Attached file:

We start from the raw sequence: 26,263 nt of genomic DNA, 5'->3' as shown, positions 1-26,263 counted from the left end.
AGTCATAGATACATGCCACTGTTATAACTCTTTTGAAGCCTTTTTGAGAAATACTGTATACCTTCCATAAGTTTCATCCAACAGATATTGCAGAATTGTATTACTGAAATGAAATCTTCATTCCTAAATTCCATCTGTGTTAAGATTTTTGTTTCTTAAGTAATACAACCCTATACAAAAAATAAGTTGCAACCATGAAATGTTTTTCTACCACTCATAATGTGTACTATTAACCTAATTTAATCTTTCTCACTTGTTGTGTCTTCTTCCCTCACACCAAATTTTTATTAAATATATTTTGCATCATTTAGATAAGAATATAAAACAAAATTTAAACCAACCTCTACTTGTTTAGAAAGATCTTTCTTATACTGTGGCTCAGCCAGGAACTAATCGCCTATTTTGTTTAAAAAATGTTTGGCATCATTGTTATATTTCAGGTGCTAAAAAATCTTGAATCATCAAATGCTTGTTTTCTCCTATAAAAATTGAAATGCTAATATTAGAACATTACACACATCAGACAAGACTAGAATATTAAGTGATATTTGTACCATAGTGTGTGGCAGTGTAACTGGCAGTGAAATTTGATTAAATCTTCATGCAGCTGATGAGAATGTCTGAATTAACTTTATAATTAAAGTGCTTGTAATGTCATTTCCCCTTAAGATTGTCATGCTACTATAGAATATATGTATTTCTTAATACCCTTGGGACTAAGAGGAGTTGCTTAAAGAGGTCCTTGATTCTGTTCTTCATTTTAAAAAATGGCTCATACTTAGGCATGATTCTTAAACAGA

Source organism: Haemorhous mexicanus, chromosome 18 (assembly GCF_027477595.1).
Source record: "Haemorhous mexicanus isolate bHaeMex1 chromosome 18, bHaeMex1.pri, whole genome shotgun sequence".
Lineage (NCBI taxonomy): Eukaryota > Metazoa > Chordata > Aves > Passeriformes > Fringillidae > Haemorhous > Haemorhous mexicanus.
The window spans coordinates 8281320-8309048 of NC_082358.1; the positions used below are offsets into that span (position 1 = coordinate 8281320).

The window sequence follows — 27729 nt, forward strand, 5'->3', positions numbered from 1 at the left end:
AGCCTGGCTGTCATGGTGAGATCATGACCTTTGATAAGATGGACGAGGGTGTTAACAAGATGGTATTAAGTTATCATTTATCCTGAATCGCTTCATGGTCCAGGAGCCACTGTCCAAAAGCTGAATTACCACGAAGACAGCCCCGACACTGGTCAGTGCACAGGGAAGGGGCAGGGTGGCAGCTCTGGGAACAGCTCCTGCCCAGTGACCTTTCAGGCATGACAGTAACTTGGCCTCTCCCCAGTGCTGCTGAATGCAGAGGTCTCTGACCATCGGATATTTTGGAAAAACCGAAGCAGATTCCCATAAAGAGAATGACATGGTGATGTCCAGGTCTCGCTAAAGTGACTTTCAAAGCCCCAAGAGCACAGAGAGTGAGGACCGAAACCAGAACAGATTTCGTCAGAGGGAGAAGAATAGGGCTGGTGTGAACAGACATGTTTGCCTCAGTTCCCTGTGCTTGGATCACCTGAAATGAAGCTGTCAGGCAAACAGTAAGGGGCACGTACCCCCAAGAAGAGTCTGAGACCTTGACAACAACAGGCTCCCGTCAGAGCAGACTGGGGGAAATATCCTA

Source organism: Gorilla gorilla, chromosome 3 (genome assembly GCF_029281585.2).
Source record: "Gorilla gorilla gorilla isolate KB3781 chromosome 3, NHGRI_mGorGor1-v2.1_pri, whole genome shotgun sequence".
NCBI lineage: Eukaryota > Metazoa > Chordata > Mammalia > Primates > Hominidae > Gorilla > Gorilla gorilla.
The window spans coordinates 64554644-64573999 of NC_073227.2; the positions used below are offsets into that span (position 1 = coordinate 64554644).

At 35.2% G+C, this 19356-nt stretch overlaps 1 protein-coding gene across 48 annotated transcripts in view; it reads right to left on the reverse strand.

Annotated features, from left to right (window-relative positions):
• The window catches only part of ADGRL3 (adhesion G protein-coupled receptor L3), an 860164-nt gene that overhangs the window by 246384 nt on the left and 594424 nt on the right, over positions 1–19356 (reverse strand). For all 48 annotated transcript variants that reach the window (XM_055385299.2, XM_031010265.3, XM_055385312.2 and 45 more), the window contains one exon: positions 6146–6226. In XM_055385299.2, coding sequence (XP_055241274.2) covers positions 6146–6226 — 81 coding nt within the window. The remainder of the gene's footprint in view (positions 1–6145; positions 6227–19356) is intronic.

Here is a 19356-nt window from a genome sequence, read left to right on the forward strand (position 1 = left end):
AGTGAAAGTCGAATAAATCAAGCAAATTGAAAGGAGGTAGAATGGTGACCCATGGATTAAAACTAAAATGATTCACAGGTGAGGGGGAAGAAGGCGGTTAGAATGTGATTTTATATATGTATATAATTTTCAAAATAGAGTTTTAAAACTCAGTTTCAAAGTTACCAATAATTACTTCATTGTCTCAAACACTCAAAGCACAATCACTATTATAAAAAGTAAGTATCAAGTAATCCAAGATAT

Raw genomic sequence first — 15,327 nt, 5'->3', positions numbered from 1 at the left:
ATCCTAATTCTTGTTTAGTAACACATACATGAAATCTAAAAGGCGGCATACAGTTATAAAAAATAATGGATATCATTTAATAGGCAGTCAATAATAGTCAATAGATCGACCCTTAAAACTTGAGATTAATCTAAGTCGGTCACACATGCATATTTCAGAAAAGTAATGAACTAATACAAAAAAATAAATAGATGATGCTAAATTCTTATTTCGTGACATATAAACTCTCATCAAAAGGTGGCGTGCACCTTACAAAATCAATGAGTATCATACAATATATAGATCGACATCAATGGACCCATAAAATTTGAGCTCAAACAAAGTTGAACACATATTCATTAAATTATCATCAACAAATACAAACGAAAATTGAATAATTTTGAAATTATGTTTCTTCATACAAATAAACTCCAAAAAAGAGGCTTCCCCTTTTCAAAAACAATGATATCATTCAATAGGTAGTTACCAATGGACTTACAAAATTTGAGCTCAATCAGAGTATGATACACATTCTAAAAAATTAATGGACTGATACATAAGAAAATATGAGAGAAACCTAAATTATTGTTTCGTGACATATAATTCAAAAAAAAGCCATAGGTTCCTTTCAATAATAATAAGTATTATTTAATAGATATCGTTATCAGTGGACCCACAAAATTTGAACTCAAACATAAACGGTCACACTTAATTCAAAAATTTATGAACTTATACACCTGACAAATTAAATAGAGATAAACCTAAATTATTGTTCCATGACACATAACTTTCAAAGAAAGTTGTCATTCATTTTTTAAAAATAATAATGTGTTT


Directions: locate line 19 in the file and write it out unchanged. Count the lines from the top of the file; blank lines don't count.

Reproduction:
ATCCTAATTCTTGTTTAGTAACACATACATGAAATCTAAAAGGCGGCATACAGTTATAAAAAATAATGGATATCATTTAATAGGCAGTCAATAATAGTCAATAGATCGACCCTTAAAACTTGAGATTAATCTAAGTCGGTCACACATGCATATTTCAGAAAAGTAATGAACTAATACAAAAAAATAAATAGATGATGCTAAATTCTTATTTCGTGACATATAAACTCTCATCAAAAGGTGGCGTGCACCTTACAAAATCAATGAGTATCATACAATATATAGATCGACATCAATGGACCCATAAAATTTGAGCTCAAACAAAGTTGAACACATATTCATTAAATTATCATCAACAAATACAAACGAAAATTGAATAATTTTGAAATTATGTTTCTTCATACAAATAAACTCCAAAAAAGAGGCTTCCCCTTTTCAAAAACAATGATATCATTCAATAGGTAGTTACCAATGGACTTACAAAATTTGAGCTCAATCAGAGTATGATACACATTCTAAAAAATTAATGGACTGATACATAAGAAAATATGAGAGAAACCTAAATTATTGTTTCGTGACATATAATTCAAAAAAAAGCCATAGGTTCCTTTCAATAATAATAAGTATTATTTAATAGATATCGTTATCAGTGGACCCACAAAATTTGAACTCAAACATAAACGGTCACACTTAATTCAAAAATTTATGAACTTATACACCTGACAAATTAAATAGAGATAAACCTAAATTATTGTTCCATGACACATAACTTTCAAAGAAAGTTGTCATTCATTTTTTAAAAATAATAATGTGTTT